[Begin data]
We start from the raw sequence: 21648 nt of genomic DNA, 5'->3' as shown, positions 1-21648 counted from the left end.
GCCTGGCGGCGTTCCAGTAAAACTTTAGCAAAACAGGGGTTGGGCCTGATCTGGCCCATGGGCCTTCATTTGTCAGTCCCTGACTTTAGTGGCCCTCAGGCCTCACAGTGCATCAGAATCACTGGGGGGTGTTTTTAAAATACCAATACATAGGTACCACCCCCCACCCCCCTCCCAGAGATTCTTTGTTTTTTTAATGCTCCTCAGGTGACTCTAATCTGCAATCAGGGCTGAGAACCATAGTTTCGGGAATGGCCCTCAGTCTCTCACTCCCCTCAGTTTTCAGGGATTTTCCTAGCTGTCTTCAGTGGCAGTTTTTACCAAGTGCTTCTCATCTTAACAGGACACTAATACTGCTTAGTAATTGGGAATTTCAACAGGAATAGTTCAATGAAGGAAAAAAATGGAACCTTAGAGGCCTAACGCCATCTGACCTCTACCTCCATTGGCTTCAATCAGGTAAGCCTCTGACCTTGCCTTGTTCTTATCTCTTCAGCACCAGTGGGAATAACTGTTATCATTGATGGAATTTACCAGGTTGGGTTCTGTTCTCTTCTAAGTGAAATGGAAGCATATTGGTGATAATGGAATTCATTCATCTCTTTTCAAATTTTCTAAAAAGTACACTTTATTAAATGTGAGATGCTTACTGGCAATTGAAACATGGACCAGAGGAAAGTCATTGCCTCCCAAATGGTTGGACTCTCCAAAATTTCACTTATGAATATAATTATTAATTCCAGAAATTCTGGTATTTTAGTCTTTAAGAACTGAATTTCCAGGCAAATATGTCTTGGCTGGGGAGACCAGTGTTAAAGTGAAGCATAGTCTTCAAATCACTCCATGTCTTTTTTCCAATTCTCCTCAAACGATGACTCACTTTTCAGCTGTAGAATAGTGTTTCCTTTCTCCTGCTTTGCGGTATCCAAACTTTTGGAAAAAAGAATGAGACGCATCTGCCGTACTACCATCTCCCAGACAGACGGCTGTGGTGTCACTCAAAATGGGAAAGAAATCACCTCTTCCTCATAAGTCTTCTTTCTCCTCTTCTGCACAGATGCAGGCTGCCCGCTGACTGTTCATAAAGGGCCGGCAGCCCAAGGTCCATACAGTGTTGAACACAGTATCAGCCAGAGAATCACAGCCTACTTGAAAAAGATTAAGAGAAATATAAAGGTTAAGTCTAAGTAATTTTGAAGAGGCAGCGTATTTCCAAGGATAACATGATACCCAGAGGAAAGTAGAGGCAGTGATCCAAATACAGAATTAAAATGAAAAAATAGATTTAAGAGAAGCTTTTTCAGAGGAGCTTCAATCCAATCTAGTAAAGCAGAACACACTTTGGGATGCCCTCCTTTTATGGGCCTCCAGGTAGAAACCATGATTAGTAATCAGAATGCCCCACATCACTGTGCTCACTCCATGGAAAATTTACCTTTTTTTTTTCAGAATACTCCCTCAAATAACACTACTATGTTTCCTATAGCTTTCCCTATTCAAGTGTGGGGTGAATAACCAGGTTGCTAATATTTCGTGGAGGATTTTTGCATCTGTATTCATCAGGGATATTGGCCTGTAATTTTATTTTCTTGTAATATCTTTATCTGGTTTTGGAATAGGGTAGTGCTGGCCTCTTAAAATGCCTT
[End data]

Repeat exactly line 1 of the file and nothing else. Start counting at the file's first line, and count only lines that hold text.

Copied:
We start from the raw sequence: 21648 nt of genomic DNA, 5'->3' as shown, positions 1-21648 counted from the left end.